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Multiple Ethnic and Linguistic Groups

Peru has a population of approximately 33 million people, thus being the fourth most populous nation in South America. Nearly half of its citizenry is indigenous and the rest is primarily divided into those of mestizo ancestry or European and even small African and Asian ethnic groups.

This high cultural diversity is represented by 14 linguistic families and 44 distinct ethnic groups that -with the exception of two- are all found in the Amazon. However, the most numerous indigenous population is located in the Andean mountains, amongst the Quechua-speaking people who trace back their origins to the Inka – as well as other peoples who lived in the Andes at the time of the Spanish Conquest.

The native tongue for more than three million Peruvians is Quechua, mostly in the central and northern Andes. Quechua is in fact a family of languages, with four recognized regional dialects, which means that natives from Cusco will not exactly speak the same Quechua as Cajamarca or Huaraz natives.

There are also the Aimara speakers that account half a million people approximately, living in the Lake Titikaka region and the Bolivian border. Aymara, just as Quechua, is an ancient Andean language.

The Amazon Basin in Peru homes various indigenous groups, including the Aguarana, Shipibo, Yagua, Bora, Machigenga, Cocama, Urarina, and Ashaninka. Actually, Peru has the third-highest number of indigenous groups, after Brazil and Papua New Guinea, in the world; and surprisingly the highest number of ‘uncontacted’ indigenous communities in the world. Many of these rainforest peoples do not only have their own languages but also their own customs and traditions, some of these inspired by pre-Columbian and Hispanic cultures introduced to them by visitors from the Highlands and the Coast.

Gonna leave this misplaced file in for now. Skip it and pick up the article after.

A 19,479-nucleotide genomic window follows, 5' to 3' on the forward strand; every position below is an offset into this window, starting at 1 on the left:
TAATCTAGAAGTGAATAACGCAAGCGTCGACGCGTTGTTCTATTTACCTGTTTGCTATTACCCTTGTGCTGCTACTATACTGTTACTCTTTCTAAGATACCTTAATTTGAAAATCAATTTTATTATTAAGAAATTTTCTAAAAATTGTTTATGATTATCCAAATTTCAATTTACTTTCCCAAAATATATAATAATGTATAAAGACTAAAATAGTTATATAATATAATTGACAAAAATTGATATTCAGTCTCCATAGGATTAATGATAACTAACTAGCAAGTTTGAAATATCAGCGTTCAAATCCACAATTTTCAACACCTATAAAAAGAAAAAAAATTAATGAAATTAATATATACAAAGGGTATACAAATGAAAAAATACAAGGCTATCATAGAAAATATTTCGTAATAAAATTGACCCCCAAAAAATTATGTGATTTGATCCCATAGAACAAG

As modern civilization expands deeper and faster into the Amazon Rainforest, some of these jungle groups have been reduced to a couple of hundred people. Some have experienced a lot of mixing with people of developing jungle towns, and some have also migrated to the Highlands and the Coast seeking for better living conditions and job opportunities. Yet, others have followed their nomadic ways, and have little or no contact with the world beyond their range.

Meet some of the authentic native peoples of Peru

Would you like to be part inclusive of the life of an authentic native community in the mountains or the rainforest in Peru?

You may like to spend one, two, or three days experiencing their customs and daily activities in an organized way that will guarantee your enjoyment as well as your safety and comfort.

If you wish to learn more about this, please contact us.

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